Now I know you are looking for me to give you a list of boundaries you should set, but here is the problem with that. There are so many variables at your home: schedules, children, work, commitments, that you’re going to need to consider. So I can give you some guidelines and areas that you need to discuss to put boundaries on them. First, you’ve got to identify the need to set a boundary. When you see it, do it when you’re clear- minded; not while you’re angry or emotional. You will probably make boundaries that will have to change and will get pushed against. Then, clearly communicate your expectation. In other words, define it. Make sure there are consequences that are related to the action and that they understand them. Do not make apologies for them. For these to be effective you will need to be consistent. And when it comes down to it, there needs to be some boundaries that are non-negotiable.

When you look at the areas that boundaries need to be placed they will usually fit under two umbrellas – Freedom and Opportunity. Freedom is where there tends to be less accountability. Like when they have a vehicle. The enemy has tempted many while they were roaming around in their independence. Opportunity is times like when they get paid. Or when they see an old friend. If you take that freedom of a vehicle and the opportunity of a pay-check together, you have freedom and opportunity and it can be a disaster. Accountability and boundaries are aimed to keep true freedom in Christ and not bondage back to an addiction. So, as you look to see where they need to be set at your home, please consider what boundaries need to be set with freedom of time, access to money, doctor appointments, etc. Also the people, places or things that give potential opportunity; like old friends’ prescriptions that are not needed or a doctor that is too loose in his practice. I would strongly advise discussing this with your spouse so you are on the same page, and with the loved one’s counselor (if they have one). Then, have a meeting all together so everyone is clear and on the same page.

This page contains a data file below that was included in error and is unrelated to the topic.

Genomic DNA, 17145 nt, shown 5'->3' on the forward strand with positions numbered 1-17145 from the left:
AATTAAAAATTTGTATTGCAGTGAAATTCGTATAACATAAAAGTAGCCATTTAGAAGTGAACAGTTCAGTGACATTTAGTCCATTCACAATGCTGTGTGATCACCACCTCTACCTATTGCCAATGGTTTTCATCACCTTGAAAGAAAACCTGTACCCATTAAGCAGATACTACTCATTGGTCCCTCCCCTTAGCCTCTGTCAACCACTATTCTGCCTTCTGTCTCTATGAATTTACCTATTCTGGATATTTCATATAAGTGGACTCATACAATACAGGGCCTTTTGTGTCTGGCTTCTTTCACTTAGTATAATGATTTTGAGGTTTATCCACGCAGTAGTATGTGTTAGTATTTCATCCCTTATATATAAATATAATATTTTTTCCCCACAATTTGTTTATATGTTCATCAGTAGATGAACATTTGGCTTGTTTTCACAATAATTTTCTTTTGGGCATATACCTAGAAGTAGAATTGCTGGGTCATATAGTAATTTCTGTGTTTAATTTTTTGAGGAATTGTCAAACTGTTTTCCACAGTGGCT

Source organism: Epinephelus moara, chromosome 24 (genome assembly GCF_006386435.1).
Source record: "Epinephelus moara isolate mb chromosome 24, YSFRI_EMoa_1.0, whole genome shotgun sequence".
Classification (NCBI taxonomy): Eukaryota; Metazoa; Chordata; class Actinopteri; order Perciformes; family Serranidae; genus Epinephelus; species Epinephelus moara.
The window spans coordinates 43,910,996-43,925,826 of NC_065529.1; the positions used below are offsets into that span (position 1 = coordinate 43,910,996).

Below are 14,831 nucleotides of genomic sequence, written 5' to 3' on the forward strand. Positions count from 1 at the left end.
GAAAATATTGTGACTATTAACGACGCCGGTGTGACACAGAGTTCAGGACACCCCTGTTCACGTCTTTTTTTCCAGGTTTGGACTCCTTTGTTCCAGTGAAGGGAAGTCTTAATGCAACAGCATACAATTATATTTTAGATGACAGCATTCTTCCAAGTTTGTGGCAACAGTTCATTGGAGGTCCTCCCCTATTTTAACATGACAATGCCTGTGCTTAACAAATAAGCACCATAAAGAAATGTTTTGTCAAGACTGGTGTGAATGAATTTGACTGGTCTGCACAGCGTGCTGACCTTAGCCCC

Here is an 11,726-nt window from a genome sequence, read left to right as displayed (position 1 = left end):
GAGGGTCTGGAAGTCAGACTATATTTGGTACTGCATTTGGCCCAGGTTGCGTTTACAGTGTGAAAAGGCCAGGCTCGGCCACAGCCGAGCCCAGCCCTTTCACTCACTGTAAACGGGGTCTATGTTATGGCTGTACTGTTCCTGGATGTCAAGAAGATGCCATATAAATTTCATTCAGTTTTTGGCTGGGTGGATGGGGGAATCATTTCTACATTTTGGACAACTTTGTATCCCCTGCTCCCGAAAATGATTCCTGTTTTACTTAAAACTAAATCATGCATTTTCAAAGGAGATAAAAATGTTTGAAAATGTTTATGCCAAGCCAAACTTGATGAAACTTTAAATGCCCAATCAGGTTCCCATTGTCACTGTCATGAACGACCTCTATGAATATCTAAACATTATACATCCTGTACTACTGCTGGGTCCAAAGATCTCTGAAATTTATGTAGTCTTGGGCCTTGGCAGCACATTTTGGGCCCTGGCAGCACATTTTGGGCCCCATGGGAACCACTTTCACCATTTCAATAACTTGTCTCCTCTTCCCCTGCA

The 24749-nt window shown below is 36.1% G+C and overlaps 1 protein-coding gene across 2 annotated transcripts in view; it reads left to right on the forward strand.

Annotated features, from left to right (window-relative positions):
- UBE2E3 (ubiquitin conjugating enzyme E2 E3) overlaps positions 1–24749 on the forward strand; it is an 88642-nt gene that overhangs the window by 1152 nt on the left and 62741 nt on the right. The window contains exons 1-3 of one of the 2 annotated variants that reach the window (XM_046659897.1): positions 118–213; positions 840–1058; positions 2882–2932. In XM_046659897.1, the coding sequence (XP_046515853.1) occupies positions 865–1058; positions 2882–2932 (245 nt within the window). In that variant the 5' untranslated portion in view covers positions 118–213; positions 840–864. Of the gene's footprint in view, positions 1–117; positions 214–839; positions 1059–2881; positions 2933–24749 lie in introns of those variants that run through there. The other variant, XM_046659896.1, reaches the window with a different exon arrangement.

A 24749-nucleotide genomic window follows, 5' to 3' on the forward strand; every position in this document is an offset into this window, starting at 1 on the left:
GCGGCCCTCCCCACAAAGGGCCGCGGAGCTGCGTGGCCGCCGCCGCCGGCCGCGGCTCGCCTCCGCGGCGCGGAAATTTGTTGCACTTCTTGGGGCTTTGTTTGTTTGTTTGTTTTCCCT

I pray this is helps because we so desire to see your family blessed by the Lord and your loved one living in the Victory of Jesus Christ.

Pastor Paul and Stacy Pruitt
Executive Director